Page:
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Through the last year and a bit more, we have seen the laptop display resolution become fairly standardized at 1366 x 768 pixels, for most laptops, irrespective of the size of the screen. When this upgrade was made from 1280 x 720 pixels and 1024 x 768 pixels, it seemed like a big deal. But quite frankly, we have soldiered on with this for a bit too long.
But we must shower Apple with a generous dose of credit. Ever since the Cupertino giant started advertising the "Retina Display" on the newer generation of MacBooks and the other iDevices before that, the rivals in the expected craving to compete (or copy, depending on which camp in you are in), started making laptops with high-resolution screens. While the "Retina Display" varies across the different types of devices it comes on, the premise was simple - a screen with a pixel density that is so high that a user can't distinguish the individual pixels during normal use. To understand this, you need to look at the same content side-by-side, one on a standard 1366 x 768 pixel display and one on a high-resolution display.
Incidentally, while Apple decidedly helped push the concept into the mainstream, it wasn't the first laptop maker to introduce high-resolution screens in its machines. Sony has had full HD screens on its expensive Vaio laptops for quite some time now, and Dell had been offering better-res displays as upgrades on its machines.
Keeping in mind the demands of users who use laptops to create graphic and visual content, and the need for better displays to consume high definition content, certain laptops now come with better than what-we-usually-see displays. Among all the options, we have shortlisted a bunch of laptops and ultrabooks that you can consider.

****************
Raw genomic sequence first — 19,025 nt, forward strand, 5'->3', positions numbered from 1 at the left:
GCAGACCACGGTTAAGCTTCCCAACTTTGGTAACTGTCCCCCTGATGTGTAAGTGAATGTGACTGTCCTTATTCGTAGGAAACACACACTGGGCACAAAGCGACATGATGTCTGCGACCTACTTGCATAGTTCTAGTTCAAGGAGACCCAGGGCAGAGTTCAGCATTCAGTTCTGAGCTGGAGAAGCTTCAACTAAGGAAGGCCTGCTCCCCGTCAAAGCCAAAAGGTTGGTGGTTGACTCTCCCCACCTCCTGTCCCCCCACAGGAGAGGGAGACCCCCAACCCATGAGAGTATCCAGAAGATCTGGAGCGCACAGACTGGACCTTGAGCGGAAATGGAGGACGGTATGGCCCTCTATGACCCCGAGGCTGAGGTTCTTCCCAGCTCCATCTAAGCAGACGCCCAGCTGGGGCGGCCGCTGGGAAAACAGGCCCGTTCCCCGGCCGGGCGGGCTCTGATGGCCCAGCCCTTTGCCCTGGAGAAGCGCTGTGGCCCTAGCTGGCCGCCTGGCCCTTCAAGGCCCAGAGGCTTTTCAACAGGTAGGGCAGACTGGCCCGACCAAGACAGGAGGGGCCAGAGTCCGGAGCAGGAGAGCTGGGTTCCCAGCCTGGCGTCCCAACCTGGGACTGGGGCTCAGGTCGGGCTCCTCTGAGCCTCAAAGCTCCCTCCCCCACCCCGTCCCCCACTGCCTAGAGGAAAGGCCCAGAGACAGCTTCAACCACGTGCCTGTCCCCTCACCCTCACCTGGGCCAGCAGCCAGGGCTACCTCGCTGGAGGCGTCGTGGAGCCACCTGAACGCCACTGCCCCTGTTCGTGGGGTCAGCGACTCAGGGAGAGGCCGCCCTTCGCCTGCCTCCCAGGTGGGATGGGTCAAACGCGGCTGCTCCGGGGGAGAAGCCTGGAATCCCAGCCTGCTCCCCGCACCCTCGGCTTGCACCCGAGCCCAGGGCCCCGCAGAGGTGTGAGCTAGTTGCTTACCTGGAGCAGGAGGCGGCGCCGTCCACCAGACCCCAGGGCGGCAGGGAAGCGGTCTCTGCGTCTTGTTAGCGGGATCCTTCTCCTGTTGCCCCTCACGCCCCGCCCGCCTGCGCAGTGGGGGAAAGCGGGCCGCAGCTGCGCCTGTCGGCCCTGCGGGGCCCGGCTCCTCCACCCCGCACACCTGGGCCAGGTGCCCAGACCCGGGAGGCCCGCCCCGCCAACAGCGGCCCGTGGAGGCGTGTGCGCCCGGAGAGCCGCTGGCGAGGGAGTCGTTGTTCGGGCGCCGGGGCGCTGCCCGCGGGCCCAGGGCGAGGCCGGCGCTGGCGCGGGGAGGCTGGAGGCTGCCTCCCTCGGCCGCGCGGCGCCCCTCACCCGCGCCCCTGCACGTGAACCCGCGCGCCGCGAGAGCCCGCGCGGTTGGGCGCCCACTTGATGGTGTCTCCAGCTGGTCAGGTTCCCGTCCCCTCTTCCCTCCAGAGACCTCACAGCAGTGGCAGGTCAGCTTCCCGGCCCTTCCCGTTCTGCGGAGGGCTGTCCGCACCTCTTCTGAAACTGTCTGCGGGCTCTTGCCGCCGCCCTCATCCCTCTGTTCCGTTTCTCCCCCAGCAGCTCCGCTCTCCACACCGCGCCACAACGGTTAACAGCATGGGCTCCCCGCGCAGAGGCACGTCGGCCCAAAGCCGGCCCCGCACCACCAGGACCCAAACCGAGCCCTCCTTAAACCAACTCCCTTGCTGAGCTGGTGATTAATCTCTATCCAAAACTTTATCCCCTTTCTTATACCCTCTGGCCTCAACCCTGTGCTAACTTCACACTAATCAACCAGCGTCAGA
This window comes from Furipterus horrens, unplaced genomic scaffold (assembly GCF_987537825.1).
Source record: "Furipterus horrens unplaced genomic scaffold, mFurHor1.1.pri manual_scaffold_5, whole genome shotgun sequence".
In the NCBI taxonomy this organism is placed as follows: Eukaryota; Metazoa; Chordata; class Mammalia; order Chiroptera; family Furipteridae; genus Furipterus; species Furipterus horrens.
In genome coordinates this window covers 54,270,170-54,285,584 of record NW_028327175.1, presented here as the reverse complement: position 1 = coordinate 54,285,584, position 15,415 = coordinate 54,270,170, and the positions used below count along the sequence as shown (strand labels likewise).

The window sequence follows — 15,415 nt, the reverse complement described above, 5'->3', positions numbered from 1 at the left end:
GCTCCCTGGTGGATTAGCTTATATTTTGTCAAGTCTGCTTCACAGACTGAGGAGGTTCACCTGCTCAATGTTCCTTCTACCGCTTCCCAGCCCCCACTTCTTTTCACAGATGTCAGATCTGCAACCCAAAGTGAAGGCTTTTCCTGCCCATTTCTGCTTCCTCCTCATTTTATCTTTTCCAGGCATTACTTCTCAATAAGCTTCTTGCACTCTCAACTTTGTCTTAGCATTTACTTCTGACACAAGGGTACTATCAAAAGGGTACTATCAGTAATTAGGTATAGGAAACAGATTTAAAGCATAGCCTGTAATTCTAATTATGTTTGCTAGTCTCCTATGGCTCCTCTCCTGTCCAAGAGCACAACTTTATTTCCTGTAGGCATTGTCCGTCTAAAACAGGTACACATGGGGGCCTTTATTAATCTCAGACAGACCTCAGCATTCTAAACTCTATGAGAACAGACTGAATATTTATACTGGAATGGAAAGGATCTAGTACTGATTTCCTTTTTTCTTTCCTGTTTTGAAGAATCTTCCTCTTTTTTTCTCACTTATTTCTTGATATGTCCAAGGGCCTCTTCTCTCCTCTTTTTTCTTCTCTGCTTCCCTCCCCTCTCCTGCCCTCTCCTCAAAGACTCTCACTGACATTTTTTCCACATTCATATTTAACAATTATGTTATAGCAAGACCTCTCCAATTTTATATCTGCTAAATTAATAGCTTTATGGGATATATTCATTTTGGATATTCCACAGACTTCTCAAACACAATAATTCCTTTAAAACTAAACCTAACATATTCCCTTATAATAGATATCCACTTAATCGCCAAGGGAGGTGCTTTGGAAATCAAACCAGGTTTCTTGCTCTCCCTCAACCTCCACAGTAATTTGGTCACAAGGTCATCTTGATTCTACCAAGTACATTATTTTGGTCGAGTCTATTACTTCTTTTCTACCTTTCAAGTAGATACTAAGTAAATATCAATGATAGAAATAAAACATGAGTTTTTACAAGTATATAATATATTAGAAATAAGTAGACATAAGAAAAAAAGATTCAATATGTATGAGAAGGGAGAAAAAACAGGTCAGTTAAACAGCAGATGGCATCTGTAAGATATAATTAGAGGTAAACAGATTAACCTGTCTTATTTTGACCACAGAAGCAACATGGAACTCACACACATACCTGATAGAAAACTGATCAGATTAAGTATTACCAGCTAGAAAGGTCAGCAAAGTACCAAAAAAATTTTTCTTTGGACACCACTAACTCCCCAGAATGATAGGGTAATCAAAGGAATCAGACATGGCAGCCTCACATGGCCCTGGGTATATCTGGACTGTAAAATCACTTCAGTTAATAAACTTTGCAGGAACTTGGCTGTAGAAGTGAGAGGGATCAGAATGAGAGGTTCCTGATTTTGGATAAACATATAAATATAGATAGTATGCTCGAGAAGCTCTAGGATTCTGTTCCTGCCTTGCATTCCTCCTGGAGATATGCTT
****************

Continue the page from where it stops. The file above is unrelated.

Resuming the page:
Lenovo IdeaPad Y500 notebookApprox. market price: Rs. 65,000
Lenovo has pretty much loaded the IdeaPad so much that it is almost bursting to the seams. There is the third generation Intel Core i7-3632QM processor clocking at 2.2GHz, and is paired with 8GB of RAM. For the storage bit, you will get a 1TB hard drive. But the critical bit we are talking about in this write-up is the display. The Y500 has a 15.6-inch display with a Full HD resolution of 1920 x 1080 pixels, which is more than the standard 1366 x 768 pixel display the sibling, the Z580 has. Fairly bright and handles colours rather well. The fact that it also packs in an Nvidia GT650M (2GB) graphics card makes this machine equally comfortable as a workstation for someone designing the cover page of a magazine or on the table of a student who wants to play the latest game titles. The only slightly negative point of this machine is
Samsung NP550P5C-S05IN notebookApprox market price: Rs 65000
This is the alternative to the IdeaPad Y500, with fairly similarly loaded specification sheet. Samsung has packed in the third generation Intel Core i7-3630QM processor that clocks at 2.4GHz. There is 8GB of RAM to help it along. Keeping up with what Lenovo is offering, Samsung has also packed the NP550P5C with a 1TB hard drive, and the Nvidia GeForce GT650M (2GB) graphics. The display is 15.6-inches, but is a brighter LED backlit one. The resolution of this display is 1600 x 900 pixels. Why we are recommending this laptop is because of the very bright display and the extreme text crispness, something that most other laptop displays are unable to reproduce, except probably the much more expensive Samsung Series 9 ultrabook.